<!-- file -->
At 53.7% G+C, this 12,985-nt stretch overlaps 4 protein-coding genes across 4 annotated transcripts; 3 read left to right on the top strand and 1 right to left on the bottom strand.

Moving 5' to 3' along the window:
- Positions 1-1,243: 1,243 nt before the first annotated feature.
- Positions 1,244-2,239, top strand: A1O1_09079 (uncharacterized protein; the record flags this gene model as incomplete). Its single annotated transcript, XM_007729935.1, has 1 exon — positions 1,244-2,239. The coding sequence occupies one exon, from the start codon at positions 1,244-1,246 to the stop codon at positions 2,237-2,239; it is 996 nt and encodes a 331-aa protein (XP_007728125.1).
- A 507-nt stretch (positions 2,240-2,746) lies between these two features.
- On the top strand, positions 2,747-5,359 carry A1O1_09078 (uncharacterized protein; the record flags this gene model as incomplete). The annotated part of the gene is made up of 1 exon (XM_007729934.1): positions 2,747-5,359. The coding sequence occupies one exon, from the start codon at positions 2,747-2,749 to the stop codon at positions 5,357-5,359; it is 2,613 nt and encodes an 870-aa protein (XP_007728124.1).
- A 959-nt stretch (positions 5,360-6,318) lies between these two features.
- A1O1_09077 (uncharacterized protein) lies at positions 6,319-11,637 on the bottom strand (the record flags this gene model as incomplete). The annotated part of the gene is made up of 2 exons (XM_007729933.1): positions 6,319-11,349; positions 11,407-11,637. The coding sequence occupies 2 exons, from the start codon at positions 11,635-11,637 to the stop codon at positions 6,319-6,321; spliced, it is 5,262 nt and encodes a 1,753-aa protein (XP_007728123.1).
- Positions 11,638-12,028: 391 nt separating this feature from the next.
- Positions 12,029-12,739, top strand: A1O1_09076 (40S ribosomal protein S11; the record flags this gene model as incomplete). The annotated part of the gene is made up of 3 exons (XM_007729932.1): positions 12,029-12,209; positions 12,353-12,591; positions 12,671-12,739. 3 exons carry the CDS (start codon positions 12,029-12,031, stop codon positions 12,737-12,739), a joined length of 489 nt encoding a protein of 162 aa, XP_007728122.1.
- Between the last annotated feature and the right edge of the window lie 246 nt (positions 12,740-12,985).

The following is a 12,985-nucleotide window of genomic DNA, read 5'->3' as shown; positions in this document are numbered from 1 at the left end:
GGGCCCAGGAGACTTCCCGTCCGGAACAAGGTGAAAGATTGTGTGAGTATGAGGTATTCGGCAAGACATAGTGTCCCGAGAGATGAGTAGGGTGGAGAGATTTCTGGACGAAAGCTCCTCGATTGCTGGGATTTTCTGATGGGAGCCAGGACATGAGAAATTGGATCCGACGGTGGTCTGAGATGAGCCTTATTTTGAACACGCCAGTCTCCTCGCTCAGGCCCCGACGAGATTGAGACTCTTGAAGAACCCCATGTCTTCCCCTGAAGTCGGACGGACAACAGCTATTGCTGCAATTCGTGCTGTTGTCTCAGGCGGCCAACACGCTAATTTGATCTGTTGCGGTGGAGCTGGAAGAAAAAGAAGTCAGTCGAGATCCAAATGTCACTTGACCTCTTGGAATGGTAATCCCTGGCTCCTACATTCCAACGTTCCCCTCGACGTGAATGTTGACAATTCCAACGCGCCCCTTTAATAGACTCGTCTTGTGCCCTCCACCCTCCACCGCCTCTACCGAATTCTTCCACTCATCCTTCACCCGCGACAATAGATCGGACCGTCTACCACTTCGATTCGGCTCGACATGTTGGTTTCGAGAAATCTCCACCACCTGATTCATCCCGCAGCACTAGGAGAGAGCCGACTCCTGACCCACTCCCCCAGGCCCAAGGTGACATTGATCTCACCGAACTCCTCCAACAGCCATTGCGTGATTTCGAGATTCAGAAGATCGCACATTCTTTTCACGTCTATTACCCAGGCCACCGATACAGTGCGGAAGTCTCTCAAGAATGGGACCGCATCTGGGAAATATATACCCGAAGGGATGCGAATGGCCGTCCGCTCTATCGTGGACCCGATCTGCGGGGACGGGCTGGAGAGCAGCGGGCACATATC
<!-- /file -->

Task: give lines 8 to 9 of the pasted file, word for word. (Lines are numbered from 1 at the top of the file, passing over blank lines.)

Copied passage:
- A1O1_09077 (uncharacterized protein) lies at positions 6,319-11,637 on the bottom strand (the record flags this gene model as incomplete). The annotated part of the gene is made up of 2 exons (XM_007729933.1): positions 6,319-11,349; positions 11,407-11,637. The coding sequence occupies 2 exons, from the start codon at positions 11,635-11,637 to the stop codon at positions 6,319-6,321; spliced, it is 5,262 nt and encodes a 1,753-aa protein (XP_007728123.1).
- Positions 11,638-12,028: 391 nt separating this feature from the next.